Frustration grows as dealer theft exceeds 50 vehicles

GRAND RAPIDS, Mich. (WOOD) — The number of vehicles stolen from car dealerships all over West Michigan has hit the half-century mark.

A number of dealerships have been hit more than once, including Infiniti of Grand Rapids on Breton Road south of 28th Street. But there, the thieves walked away empty-handed the second time around.

On June 8, masked bandits could be seen on the dealership’s security cameras making their way across the parking lot and into the showroom. Minutes later, a new crossover busted through a back service door and rushed down the road, followed by a second stolen vehicle.

It was a costly night for the dealership.

“From a building standpoint, we’re just over $20,000. From a vehicle standpoint, we’re just over $75,000,” Craig Ressell, executive manager of Infiniti of Grand Rapids, said.

Burglars returned June 19.

“We had them for about 20 minutes. They had crowbars in hand and (were) looking to get inside the key boxes,” Ressell said.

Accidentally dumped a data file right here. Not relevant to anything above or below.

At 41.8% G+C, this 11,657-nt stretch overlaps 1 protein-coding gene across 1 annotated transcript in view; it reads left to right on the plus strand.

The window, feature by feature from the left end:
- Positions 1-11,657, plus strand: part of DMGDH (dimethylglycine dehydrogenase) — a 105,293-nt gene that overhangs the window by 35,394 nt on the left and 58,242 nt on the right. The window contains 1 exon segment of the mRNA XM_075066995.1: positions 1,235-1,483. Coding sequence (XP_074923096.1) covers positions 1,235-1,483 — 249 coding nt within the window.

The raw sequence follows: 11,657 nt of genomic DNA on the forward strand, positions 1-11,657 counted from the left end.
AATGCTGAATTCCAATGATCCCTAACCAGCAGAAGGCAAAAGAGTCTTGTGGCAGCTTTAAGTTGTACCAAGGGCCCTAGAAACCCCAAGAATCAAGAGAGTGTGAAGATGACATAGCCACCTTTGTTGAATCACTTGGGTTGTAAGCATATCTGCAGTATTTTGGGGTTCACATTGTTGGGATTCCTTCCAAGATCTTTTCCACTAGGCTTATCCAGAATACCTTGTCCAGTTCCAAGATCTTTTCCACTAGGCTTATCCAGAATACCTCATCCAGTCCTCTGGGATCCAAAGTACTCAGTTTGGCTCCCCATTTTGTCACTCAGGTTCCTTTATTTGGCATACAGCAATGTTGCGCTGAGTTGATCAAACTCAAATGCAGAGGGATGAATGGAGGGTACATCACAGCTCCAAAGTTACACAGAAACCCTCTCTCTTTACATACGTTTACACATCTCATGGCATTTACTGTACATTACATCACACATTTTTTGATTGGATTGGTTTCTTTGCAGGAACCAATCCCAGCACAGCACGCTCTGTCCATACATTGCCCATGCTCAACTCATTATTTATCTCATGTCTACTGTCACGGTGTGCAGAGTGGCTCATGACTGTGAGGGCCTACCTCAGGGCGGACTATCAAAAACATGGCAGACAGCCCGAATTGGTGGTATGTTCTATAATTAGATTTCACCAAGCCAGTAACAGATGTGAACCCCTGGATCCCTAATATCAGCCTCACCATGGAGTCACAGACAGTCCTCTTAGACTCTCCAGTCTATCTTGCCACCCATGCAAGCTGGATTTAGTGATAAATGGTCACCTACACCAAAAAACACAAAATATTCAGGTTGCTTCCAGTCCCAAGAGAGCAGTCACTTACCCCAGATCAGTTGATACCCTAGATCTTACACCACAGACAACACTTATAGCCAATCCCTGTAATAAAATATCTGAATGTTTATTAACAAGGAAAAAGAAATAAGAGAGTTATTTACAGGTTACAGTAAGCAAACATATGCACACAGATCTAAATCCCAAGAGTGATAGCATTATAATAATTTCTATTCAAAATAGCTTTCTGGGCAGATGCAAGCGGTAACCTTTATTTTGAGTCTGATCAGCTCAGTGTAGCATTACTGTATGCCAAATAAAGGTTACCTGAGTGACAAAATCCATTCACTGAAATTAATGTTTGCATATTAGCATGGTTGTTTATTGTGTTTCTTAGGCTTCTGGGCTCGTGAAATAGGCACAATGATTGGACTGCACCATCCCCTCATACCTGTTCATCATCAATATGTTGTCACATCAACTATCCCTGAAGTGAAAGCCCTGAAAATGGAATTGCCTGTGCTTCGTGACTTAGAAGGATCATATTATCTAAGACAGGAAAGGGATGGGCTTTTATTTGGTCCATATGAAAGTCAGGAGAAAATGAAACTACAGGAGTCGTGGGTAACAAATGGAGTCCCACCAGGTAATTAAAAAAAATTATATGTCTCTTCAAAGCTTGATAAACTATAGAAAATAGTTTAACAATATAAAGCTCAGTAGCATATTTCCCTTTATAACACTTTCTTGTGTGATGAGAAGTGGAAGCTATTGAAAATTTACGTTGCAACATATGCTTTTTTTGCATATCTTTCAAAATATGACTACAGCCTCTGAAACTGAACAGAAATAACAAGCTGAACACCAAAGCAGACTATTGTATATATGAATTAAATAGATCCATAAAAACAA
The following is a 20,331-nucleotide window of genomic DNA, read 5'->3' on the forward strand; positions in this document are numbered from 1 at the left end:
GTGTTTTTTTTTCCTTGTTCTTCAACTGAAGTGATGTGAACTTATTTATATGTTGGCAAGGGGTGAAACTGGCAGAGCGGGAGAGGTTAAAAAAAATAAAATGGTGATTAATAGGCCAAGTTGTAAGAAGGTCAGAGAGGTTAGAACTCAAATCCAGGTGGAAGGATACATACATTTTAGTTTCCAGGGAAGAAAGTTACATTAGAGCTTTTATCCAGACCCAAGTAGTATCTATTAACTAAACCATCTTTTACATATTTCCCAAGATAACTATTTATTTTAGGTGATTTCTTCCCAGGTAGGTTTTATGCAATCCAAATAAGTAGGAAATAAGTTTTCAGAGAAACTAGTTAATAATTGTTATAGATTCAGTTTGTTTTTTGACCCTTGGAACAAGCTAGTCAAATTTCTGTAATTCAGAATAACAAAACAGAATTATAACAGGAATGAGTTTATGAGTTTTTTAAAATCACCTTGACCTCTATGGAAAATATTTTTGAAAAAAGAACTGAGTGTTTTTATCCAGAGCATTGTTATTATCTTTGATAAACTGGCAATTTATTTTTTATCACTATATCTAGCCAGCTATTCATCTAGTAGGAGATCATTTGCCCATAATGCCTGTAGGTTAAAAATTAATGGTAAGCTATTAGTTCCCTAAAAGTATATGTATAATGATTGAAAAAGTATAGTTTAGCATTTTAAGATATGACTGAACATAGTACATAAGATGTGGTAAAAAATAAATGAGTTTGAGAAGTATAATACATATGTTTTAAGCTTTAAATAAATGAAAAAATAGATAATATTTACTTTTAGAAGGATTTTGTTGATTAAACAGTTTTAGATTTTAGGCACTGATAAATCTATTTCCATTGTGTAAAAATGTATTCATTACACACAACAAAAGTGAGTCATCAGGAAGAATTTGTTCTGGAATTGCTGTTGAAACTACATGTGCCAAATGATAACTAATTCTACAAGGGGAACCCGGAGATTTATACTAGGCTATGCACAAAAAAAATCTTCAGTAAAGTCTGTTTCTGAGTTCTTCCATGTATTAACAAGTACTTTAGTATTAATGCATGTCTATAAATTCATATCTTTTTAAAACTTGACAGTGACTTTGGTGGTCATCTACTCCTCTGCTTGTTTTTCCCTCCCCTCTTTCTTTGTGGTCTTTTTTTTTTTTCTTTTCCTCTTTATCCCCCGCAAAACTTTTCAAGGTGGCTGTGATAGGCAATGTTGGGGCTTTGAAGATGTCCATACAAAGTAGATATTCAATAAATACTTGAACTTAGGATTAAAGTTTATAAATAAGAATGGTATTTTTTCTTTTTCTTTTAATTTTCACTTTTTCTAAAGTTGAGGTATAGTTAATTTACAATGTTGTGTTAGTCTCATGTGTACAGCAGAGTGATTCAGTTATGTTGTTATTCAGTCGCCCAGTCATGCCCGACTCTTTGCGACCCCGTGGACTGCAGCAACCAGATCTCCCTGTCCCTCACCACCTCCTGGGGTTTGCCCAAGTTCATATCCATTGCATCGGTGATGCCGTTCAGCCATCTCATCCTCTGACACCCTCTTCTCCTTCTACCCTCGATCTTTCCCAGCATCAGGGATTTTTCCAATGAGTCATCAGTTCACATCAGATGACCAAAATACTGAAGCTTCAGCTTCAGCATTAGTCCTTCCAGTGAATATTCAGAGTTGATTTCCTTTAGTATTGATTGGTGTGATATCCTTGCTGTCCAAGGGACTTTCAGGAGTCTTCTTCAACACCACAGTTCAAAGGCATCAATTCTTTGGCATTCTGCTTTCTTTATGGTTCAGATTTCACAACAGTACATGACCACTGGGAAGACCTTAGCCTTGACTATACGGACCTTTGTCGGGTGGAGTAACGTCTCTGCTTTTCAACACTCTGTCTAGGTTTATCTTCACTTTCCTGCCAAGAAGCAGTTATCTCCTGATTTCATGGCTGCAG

The burglars managed to pry away the door on one of the exterior boxes but by then, the dealership had taken away the key to their past success.

“We’re taking every key off premises at night,” Ressell said. “Of all the cars stolen, there’s not been any stolen without a key present. So we just kind of tightened up our process there.”

It’s been a frustrating month for both dealers and detectives. In June alone, more than 50 vehicles were taken throughout Kent and Ottawa counties. And the roving gang of burglars didn’t just target West Michigan: Dealerships in Mecosta and Isabella counties were hit, too.

The suspects have a history of running other drivers off the road and causing crashes. In one case, a teen was killed in a crash involving one of the stolen vehicles.

Many of the vehicles are found dumped and heavily damaged. When they’re still driveable, they’re often used by the same group for after-hours smash-and-grabs, according to police.

Police have made some arrests but the gangs are large, organized and apparently tough to stop.

“Very frustrating,” Ressell said.